Education. Discipleship. Leadership.



Once breakfast finished, we hopped on the bus bound for the FCOP Training center for church. Sam acted as our guide during the ride, explaining some of the history and aspects of the culture as we got our first good look at Phnom Penh. One might experience culture shock on the roads here as drivers have little regard for right of way or personal space.

Church service was in certain ways very similar to what you might see at Living Water: A three guitar band, three vocalists, and a three song lineup. Close of worship, offering, a sermon, and response/ministry time to conclude the service. The differences were that the entire service was conducted by the Cambodian people in their native language, and everything had more fluidity than your typical service back in the states. For example, many of the congregants didn't leave until an hour after service because a torrential downpour flooded the entire grounds. We used the time to introduce ourselves to and play with the children around the home. There were tearful reunions and new beginnings all around.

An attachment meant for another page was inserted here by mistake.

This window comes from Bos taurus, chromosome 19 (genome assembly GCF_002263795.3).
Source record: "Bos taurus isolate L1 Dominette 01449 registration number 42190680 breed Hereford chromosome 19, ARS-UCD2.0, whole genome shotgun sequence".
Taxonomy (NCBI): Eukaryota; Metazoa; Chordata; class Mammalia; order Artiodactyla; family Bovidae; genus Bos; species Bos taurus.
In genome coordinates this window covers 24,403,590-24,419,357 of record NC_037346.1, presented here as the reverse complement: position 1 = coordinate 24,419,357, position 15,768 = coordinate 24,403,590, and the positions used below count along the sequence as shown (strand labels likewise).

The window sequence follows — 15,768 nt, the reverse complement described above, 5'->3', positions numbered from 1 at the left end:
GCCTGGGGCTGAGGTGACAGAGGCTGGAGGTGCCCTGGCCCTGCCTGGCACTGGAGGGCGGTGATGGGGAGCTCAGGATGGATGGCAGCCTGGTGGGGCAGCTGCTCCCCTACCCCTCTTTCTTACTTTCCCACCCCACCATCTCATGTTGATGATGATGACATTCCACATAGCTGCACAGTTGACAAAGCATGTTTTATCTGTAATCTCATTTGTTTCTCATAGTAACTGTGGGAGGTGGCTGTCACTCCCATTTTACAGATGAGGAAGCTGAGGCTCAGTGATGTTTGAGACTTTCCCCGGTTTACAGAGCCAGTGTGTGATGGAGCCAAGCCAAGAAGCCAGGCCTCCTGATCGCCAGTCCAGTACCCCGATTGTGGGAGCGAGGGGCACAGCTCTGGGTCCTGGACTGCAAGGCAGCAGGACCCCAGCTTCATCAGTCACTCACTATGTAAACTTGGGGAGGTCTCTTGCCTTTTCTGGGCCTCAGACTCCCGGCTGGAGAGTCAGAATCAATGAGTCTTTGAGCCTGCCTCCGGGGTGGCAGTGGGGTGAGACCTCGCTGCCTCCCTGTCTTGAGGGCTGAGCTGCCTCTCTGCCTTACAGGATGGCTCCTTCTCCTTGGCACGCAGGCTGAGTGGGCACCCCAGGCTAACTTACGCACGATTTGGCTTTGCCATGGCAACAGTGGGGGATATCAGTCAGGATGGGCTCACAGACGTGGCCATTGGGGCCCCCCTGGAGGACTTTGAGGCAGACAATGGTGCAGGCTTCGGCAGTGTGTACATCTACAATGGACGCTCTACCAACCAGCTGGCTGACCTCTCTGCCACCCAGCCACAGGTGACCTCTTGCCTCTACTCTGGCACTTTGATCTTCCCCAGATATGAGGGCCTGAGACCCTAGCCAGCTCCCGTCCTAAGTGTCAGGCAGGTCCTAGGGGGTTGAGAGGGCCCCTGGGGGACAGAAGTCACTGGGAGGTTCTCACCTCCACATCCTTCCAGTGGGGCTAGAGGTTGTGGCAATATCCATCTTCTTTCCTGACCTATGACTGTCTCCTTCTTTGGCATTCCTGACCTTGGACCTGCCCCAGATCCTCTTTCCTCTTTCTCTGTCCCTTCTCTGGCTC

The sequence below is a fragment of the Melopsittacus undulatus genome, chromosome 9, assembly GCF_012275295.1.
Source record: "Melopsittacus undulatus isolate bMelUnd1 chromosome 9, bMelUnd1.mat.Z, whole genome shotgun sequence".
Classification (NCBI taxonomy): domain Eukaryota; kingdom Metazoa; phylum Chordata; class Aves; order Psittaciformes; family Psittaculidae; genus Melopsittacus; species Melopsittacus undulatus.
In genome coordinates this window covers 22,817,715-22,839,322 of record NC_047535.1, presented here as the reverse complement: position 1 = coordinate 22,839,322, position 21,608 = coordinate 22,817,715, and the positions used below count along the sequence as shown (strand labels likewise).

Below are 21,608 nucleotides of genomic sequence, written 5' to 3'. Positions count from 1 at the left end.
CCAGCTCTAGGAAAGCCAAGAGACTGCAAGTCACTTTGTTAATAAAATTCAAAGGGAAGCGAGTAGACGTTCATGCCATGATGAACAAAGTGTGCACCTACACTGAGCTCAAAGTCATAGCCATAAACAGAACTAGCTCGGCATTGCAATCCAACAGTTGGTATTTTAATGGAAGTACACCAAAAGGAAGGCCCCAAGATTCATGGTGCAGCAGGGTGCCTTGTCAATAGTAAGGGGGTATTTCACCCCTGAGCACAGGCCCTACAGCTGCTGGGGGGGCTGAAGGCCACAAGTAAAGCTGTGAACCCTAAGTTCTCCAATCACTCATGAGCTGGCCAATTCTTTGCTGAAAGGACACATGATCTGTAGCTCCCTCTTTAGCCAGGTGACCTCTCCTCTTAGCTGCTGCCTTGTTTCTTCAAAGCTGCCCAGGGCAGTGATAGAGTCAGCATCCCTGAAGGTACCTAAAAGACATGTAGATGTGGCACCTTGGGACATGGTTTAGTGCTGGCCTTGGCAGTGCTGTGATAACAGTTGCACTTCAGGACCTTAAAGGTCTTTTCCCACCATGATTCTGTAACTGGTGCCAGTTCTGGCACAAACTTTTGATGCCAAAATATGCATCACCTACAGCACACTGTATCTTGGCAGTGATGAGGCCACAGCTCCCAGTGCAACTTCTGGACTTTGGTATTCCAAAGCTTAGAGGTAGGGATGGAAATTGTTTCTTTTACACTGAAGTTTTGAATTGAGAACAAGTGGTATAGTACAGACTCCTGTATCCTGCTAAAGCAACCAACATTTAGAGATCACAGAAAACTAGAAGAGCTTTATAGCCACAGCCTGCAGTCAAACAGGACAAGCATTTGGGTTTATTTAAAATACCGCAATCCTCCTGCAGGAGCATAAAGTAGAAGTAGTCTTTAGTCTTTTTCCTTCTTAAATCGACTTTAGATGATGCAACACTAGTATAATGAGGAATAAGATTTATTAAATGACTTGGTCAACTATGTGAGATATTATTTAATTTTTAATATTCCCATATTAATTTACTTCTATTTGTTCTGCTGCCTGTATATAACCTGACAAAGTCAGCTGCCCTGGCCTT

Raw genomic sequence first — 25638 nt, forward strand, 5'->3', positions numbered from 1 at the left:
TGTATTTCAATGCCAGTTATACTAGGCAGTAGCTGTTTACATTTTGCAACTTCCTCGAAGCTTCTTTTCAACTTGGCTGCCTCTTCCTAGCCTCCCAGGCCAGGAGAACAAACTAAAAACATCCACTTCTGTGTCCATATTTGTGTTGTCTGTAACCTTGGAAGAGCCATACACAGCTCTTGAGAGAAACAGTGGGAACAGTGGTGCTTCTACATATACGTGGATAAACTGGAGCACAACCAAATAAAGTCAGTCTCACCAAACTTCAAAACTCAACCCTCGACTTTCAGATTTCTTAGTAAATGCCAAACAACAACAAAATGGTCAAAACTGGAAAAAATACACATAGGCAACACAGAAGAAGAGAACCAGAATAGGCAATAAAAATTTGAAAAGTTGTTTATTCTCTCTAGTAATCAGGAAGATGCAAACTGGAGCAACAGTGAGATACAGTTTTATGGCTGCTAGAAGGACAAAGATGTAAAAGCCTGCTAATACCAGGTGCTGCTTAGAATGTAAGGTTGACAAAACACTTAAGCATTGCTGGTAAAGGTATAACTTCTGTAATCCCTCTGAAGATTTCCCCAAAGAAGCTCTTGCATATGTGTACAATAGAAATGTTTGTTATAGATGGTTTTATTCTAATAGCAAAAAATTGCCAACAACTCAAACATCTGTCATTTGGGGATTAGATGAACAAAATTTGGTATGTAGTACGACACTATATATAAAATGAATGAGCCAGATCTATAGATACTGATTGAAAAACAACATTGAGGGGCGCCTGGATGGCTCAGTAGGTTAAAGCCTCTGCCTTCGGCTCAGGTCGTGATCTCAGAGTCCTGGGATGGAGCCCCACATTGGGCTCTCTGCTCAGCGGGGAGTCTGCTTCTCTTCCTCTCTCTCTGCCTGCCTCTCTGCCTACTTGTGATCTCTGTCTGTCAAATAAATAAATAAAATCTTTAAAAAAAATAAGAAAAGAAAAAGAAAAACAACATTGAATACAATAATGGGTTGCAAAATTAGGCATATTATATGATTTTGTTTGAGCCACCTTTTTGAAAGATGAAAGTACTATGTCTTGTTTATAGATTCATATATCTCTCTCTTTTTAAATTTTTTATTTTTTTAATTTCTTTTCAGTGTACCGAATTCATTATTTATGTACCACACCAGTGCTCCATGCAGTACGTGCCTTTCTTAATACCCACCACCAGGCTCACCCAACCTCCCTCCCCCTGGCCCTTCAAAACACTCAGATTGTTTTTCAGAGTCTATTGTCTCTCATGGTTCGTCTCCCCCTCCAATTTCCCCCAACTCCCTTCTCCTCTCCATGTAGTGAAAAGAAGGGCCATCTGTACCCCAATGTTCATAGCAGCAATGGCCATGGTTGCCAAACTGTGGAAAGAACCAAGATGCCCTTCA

After a brief tour of the training center (while things dried out) we got back on the bus to a little place called Steve's Steakhouse. If the condiments weren't partially labelled in Khmer then you might mistake this for an American restaurant. The owner, Steve Billington, has a good relationship with Foursquare Children of Promise, the organization we are serving with. 

Over 50% of our orders were for cheeseburgers.

Our lunch time was rounded off by a trip for coffee in one of Phnom Penh's caf├ęs. Of course, in 92 degree weather we're all opting for iced.